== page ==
While buying an expensive khadi kurta from the largest brands in humongous malls, we tend to forget the real roots of our ethno-Indian outfits. Ever wonder why?
The University of Delhi (DU) is a hub for street style fashion which transcends all boundaries. Every day, as students, we bring out our best fashion game in college, and in the wake of a recent epiphany, I believe that we have strayed into an obsession for ethnic clothing and accessories.
Kurtas, long skirts, suits, dupattas, stoles, jhumkas, nose-rings, neck-pieces, and even sarees have become very common in college. We spend lavishly on our outfits and accessories to look more authentic, grounded, and in a sense, more Indian. Many agree that the choice to wear Indian comes from a place of comfort. “Loose kurtas and palazzos are way more comfortable than wearing tight jeans and tops in summer,” says a student of a South Campus girls’ college.
However, in our wish to hoard more ethnic wear, we take part in the capitalistic tendencies of the market which bring out the hypocrisy of our world. While wearing a branded and expensive kurta with an equally expensive pair of jeans we call our outfits ‘indo-western’, which almost always are the products of elite stores in some bourgeois space.
As students, we also tend to let go of the actual ethno-syncretic root of this supposedly traditional clothing. The dupatta or shawl, that we so suavely wrap around ourselves to look fashionable and traditional, were tools of suppressing female sexuality, and furthermore were a demand made by the marginalised suppressed women, who weren’t allowed to cover their breasts. Similarly, a septum ring worn oh-so-proudly as a fashion statement has a history of being a symbol of subjugation and suppression of women, who were often compared to the cattle who wear similar hoops around their nose. In delusion and denial, we end up distancing ourselves from our history, only focusing on the materialistic hocus-pocus of it all, which in this case is: fashion.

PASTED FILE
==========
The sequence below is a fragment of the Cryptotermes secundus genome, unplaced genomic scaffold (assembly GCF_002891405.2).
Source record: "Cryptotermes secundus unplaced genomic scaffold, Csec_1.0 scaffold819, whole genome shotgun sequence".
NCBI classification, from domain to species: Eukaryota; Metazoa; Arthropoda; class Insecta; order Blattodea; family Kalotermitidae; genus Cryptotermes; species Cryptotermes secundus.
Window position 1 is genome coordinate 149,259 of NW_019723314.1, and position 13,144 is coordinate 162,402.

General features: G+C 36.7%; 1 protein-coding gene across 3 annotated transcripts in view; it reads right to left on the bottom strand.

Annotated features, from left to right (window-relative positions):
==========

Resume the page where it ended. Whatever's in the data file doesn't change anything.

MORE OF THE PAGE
As per reports, Fabindia doubled its sales in 2019; BIBA aims to reach revenue of INR 900 to 1,000 Crore by next year, while Aurelia, Global Desi, and Anokhi are becoming more popular over time. More and more students use outfits by these brand outlets to connect with their culture, and end up just benefiting the market strategies of these brands.
Understandably, these brands also aim at building market phenomenon focusing on this set of the young crowd, making traditional clothing more alluring and enticing, while keeping away the ugly realities of their profit-margins and labour markets, under strategically planned wraps.
Our ethnicity should not be defined by our fashion statement or emphasised by a fake ring in our nose which is not even pierced (Guilty as charged!). It should come from supporting those who actually build on this craft, and hence, support the real history and culture of our country. Undoubtedly, the potters who sell handmade vessels are more culturally conscious and informed than us heading for our farewell parties in an expensive Indigo saree, paired with black metal jhumkas, and all set to post a thousand pictures with #EthnicDayOut.
The Indian outfits to be bought from the craftsmen and weavers have been replaced with machine-made homogeneous print goods, exported to even other parts of the world. The same yellow ‘Om’ kurti is available in all stores by Anokhi, in India, and across the globe. So, next time we see a tourist roaming around in Rishikesh wearing that yellow kurta, decked with tons of rudraksha beads, and sporting a long red tika, think of how much of our ethnicity are we spreading, or how much of it are we losing?
Feature Image Credits: Namrata Randhawa for DU Beat